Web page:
Translated and Sourced from Mizuki Shigeru’s Mujyara, Kaii Yokai Densho Database, Japanese Wikipedia, and Other Sources
The Sazae Oni may not look like much—just a giant shellfish with an odd set of arms. But then you read the legends, and discover that this bizarre creature is a testicle thief that has more in common with the classical succubus of the Malleus Maleficarum than traditional Japanese yokai … and it starts to get more interesting. And scarier.
What Does Sazae Oni Mean?
Sazae are a popular menu item in Japan, although almost unknown in the West. They are called Turbo cornutus, which literally means horned turban. But, they are more often called Turban Shells or Turban Snails in English, or just by the Japanese word Sazae.
The Sazae Oni’s name uses the kanji 栄螺 (Sazae; turban shell) + 鬼(Oni; Demon, Ogre). Like the Onikuma (Demon Bear), the term “oni” is used in a general sense of “demon” instead of the sense of the Japanese yokai, Oni.
What is a Sazae Oni?
The origins of the Sazae Oni are obscure, and come in two distinct different flavors. According to one legend, the Sazae Oni is a typical animal yokai, one that has lived a long time—in the case of the Sazae Oni, 30 years—and been transformed by the magic of long life into a supernatural creature. Like many of these creatures, the Sazae Oni grows to unusual size, and becomes a blend of human and animal features, gaining two powerful arms and eyes on its shell.
Artist Toriyama Sekein used the Sazae Oni as a metaphor for the mysterious universe that we live in, a realm where all things are possible. Toriyama included the Sazae Oni in his yokai collection Gazu Hyakki Tsurezure Bukuro (画図百器徒然袋; The Illustrated Bag of One Hundred Random Demons), where he wrote:
“If a sparrow becomes a clam upon entering the sea, and a field-rat can transform into a quail, then in this unfathomable universe it is no impossible thing that a turban shell might become a demon. I have seen this in something like a dream.”
Toriyama is making a reference to a Chinese proverb, that comes from the Liji (礼記; Book of Rites). It says that a sparrow may become a clam in the sea, and a field-rat may become a quail. The proverb means that even impossible things can happen in the mysterious world we live in.
These Sazae Oni are harmless creatures, who do nothing more than rise to the surface of the ocean on moonlit nights to dance on the waves. There is even some mixing with the sea dragons that rule the land beneath the waves.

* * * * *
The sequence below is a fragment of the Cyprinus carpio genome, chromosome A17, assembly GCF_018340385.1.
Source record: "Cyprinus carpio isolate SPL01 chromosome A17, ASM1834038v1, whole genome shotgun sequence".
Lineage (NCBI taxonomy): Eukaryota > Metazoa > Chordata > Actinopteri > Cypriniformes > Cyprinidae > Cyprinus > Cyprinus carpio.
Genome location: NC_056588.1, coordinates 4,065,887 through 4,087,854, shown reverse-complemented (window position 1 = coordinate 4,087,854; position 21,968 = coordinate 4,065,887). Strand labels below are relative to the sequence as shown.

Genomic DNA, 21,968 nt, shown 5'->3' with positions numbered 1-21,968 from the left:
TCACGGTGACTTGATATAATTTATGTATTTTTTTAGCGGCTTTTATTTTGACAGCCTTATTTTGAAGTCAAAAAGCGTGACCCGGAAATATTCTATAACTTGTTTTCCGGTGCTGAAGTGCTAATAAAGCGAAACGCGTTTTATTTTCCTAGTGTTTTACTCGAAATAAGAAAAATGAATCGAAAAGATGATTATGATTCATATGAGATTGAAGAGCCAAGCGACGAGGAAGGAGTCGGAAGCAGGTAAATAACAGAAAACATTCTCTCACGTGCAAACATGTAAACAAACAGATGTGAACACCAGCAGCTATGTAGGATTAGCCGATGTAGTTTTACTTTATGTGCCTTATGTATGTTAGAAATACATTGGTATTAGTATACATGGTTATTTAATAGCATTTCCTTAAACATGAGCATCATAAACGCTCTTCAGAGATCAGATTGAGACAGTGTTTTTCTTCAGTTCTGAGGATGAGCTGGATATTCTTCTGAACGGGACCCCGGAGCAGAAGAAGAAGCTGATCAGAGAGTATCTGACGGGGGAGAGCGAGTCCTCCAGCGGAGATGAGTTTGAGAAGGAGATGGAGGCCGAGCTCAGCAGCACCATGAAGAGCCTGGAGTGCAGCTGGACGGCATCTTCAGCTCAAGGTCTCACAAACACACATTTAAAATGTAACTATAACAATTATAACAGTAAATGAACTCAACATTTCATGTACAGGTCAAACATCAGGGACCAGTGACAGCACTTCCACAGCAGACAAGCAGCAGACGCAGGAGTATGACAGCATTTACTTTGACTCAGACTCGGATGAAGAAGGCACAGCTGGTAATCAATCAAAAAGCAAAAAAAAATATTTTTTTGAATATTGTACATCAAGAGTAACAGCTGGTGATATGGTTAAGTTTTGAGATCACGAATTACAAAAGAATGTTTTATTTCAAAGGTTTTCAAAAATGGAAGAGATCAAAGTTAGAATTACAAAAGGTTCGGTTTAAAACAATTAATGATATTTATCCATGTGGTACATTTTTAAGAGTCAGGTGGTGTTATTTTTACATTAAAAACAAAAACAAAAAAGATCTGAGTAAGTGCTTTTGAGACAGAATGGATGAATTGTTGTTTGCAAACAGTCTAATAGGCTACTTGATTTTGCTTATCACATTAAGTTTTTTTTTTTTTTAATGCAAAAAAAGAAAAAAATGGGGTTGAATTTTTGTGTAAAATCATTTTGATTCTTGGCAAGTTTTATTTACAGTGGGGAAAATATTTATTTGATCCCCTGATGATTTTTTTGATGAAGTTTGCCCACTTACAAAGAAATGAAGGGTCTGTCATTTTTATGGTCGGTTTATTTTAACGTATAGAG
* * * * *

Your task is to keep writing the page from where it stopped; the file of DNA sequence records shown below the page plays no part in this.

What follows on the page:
And then there is the other, less esoteric origin.
Sazae Oni – The Succubus of the Sea, and the Testicle Thief
In Kishu province (modern day Wakayama and Mie prefectures), there is a legend that Sazae Oni are born from lustful women who are thrown into the ocean as punishment for their wanton ways.
In one story, a ship of pirates hugging the coast heard the cries of a woman drowning in the waves. Seeing that the woman was beautiful, the pirates decided to rescue her. Once on board, the pirates planned to rape her but found instead that the woman was willing. Over the course of the night, she had sex with every member of the crew.
The woman had her own agenda—she kept a souvenir from each of her conquests, the man’s testicles that she supposedly bit off when she was finished. Discovering that they had been robbed of the precious possessions, the men charged at the woman who revealed herself as a Sazae Oni. She offered to sell the pirates back their testicles in exchange for their plundered treasure.
In this way the Sazae Oni traded “gold” for gold, as the Japanese word for testicles is kintama (golden balls).
This story of the Sazae Oni draws a further, and interesting, correlation with the succubus. In the 1486 Witchhunter’s manual, the Malleus Maleficarum, it is said that succubus gather semen from their male lovers in order to breed. In a similar way, the Sazae Oni collects testicles, and some legends have sprang up saying that the Sazae Oni also uses the semen from the testicles in order to breed new Sazae Oni. This is a completely modern theory, however, and does not appear in old folklore studies.
There is a further legend of Sazae Oni, from the Boso peninsula in Chiba prefecture. In a story almost entirely unrelated to other instances, the Sazae Oni is said to take the form of a woman who wanders at night, staying at inns and making a meal of the innkeepers.
This is another in my series of yokai that appear (however briefly) in my translation of Showa 1926-1939: A History of Japan. The Sazae Oni appears when Nonnonba buys Mizuki Shigeru an exceptionally large sazae to heat, and speculates that it might be a Sazae Oni. This plays on the young Shigeru’s imagination, as he searches for eyes on the massive shell.
For other ocean-based yokai, check out: